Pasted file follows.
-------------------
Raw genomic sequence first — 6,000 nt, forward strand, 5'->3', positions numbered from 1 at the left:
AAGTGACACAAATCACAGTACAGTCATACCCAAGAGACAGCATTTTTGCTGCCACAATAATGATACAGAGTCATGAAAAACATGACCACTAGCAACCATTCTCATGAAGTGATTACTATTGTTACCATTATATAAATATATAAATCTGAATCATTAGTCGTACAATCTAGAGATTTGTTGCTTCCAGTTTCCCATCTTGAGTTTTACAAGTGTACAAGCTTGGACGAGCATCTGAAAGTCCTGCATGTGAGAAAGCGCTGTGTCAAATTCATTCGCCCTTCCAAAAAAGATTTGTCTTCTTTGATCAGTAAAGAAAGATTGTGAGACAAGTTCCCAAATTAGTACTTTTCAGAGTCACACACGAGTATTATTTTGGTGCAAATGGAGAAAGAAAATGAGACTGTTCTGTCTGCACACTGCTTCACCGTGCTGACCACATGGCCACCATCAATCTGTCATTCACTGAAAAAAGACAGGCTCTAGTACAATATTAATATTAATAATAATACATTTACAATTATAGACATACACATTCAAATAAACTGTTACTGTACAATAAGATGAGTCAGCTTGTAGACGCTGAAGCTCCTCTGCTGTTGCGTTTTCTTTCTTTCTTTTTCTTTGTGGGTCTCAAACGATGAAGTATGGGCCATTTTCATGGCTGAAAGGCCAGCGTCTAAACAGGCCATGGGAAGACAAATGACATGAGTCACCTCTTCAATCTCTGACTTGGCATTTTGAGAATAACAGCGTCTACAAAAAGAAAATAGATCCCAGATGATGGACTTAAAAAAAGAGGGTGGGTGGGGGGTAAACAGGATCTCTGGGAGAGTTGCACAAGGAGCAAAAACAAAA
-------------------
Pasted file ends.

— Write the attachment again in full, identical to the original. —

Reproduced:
Raw genomic sequence first — 6,000 nt, forward strand, 5'->3', positions numbered from 1 at the left:
AAGTGACACAAATCACAGTACAGTCATACCCAAGAGACAGCATTTTTGCTGCCACAATAATGATACAGAGTCATGAAAAACATGACCACTAGCAACCATTCTCATGAAGTGATTACTATTGTTACCATTATATAAATATATAAATCTGAATCATTAGTCGTACAATCTAGAGATTTGTTGCTTCCAGTTTCCCATCTTGAGTTTTACAAGTGTACAAGCTTGGACGAGCATCTGAAAGTCCTGCATGTGAGAAAGCGCTGTGTCAAATTCATTCGCCCTTCCAAAAAAGATTTGTCTTCTTTGATCAGTAAAGAAAGATTGTGAGACAAGTTCCCAAATTAGTACTTTTCAGAGTCACACACGAGTATTATTTTGGTGCAAATGGAGAAAGAAAATGAGACTGTTCTGTCTGCACACTGCTTCACCGTGCTGACCACATGGCCACCATCAATCTGTCATTCACTGAAAAAAGACAGGCTCTAGTACAATATTAATATTAATAATAATACATTTACAATTATAGACATACACATTCAAATAAACTGTTACTGTACAATAAGATGAGTCAGCTTGTAGACGCTGAAGCTCCTCTGCTGTTGCGTTTTCTTTCTTTCTTTTTCTTTGTGGGTCTCAAACGATGAAGTATGGGCCATTTTCATGGCTGAAAGGCCAGCGTCTAAACAGGCCATGGGAAGACAAATGACATGAGTCACCTCTTCAATCTCTGACTTGGCATTTTGAGAATAACAGCGTCTACAAAAAGAAAATAGATCCCAGATGATGGACTTAAAAAAAGAGGGTGGGTGGGGGGTAAACAGGATCTCTGGGAGAGTTGCACAAGGAGCAAAAACAAAA